Each of these things, above, are ones over which I currently have little or no control. I can only offer my financial contributions, or my energy, my spiritual condition to the universe (while waiting for election time) and hope that it has a ripple effect on the whole.
So, back to the rhythm of isolation. I don’t know if you are finding it this way, but some weeks I have higher goals and energies than others. Other weeks, I must focus on the simplest of pleasures, those nearest at hand and relax into them as my whole purpose. This has been such a week for me. No lofty purpose or big picture. My journal holds words of appreciation for the birds – especially red ones this week – for a cool breeze, for shade, for clouds, flowers, trees, and water. Savoring peace.
One vivid moment was a morning on the patio in which all of these things inspired me to refill the finch seed in our feeders. One is a plain “sock” style feeder that hangs from our small lime tree. I was taking the sock down from a small branch and caught a tiny movement out of the corner of my eye. Looking straight at me from about twelve inches away was a frightened, but calm and still, mourning dove on her nest. Wow! I quietly slipped away and slipped back and replaced the feeder at a greater distance on the tree. Back in the pre-COVID days, that would not stand out as the highlight of my week. But here we are on Friday, and that simple pleasure of connection with a tiny bird still rests poignantly in my mind.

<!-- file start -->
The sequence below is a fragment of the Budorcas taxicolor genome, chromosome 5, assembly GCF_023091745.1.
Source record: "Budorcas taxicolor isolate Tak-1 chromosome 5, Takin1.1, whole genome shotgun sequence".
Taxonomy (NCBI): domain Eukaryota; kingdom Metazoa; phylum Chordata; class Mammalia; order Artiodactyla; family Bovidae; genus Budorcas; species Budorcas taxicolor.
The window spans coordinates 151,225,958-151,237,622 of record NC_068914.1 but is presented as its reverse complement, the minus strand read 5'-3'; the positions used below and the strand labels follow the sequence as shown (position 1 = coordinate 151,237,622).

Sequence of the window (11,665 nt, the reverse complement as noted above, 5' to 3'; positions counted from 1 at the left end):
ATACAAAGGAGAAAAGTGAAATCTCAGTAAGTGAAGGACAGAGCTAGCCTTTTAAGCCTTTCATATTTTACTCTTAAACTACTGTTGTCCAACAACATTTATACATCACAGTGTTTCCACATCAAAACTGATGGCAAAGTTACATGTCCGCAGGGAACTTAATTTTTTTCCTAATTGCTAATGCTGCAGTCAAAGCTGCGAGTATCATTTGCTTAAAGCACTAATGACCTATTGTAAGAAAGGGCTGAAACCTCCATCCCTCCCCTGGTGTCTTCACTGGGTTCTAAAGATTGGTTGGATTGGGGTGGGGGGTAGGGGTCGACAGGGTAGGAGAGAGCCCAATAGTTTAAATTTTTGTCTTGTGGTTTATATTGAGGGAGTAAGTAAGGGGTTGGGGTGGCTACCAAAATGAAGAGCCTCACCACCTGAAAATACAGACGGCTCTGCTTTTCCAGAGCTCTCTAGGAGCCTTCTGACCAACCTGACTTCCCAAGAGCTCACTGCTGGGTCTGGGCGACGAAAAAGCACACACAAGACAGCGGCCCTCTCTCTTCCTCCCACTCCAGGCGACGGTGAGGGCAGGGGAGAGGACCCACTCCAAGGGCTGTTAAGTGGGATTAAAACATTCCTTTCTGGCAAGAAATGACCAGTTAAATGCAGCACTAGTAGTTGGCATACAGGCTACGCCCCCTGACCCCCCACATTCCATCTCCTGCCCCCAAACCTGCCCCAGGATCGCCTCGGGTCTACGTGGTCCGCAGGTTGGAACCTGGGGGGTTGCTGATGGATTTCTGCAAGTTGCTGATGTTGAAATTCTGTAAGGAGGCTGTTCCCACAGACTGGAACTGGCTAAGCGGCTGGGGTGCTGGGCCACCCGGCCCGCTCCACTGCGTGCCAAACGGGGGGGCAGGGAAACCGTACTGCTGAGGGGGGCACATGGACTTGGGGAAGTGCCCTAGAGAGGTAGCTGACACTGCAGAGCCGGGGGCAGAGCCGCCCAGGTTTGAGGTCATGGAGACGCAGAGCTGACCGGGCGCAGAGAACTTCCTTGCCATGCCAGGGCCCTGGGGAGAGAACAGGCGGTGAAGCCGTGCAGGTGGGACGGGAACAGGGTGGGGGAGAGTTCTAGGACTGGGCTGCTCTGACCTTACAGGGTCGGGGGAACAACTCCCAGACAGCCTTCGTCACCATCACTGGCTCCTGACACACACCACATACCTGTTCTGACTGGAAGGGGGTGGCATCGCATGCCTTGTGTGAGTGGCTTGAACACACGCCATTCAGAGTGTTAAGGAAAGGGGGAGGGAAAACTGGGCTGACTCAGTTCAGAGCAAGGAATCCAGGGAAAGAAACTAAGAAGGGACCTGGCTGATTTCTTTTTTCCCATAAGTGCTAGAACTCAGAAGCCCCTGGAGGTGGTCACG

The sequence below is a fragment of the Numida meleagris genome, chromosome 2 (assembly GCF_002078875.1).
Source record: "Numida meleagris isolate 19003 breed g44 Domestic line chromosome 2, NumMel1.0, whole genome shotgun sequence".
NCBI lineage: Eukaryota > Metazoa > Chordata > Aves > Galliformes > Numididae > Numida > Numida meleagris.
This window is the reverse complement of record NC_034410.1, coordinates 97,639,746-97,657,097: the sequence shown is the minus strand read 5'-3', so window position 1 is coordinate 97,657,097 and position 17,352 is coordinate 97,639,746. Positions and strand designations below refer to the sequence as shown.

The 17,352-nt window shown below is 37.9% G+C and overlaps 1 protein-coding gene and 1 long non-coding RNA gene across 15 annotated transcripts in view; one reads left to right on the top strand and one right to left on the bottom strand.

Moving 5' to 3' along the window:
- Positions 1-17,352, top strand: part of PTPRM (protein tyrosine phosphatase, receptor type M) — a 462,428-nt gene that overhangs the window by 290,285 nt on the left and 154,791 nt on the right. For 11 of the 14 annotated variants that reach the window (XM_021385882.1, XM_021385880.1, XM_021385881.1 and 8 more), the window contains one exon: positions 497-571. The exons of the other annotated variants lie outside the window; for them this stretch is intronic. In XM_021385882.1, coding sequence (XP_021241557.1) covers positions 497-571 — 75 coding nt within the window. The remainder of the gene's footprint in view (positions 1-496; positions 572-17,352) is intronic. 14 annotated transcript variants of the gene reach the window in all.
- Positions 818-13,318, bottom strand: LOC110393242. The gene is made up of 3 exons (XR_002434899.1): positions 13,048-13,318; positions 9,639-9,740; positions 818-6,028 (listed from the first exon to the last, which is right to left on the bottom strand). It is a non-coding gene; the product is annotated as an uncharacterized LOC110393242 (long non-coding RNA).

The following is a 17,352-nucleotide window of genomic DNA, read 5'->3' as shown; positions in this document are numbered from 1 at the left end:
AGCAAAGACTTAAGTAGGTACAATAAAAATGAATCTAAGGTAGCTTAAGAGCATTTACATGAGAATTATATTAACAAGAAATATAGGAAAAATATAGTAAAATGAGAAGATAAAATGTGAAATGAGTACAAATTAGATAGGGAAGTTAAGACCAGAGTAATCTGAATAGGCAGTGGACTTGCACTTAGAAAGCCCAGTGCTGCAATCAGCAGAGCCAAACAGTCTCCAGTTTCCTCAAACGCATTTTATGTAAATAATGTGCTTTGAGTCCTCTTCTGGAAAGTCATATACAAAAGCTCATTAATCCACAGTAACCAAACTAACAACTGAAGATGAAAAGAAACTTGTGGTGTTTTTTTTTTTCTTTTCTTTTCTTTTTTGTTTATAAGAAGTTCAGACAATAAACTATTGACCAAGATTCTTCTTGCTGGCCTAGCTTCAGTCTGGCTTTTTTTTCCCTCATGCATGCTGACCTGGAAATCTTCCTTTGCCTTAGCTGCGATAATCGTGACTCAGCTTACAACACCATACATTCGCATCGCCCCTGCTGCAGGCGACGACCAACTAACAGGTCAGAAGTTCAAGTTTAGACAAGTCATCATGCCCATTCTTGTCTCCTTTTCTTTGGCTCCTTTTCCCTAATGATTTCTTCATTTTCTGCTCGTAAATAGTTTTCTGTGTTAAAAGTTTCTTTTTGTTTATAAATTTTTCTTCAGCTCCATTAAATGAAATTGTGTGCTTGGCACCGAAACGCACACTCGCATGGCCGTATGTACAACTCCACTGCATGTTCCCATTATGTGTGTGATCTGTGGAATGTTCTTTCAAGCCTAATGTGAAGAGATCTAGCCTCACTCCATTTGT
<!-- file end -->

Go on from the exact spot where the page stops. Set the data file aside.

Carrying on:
I had a loaf of fresh, grain-free, dairy-free bread arrive yesterday in the mail and it was cause for dancing and celebration.
When John heads for bed in the evening – which often signals the end of the day, I also somehow celebrate that. The sweet time of brushing teeth, returning to our “nest” and reading, resting in the pleasure of soft, clean sheets and comfy pillows is deeply reassuring – breathing in our gratitude for the day and for each other. I look forward to the dream world each night, where I will experience unity with the Divine, where I will move beyond the confines of my limited vision to something more creative trying to work itself out, over which I have little control. I give thanks for these “tender mercies.”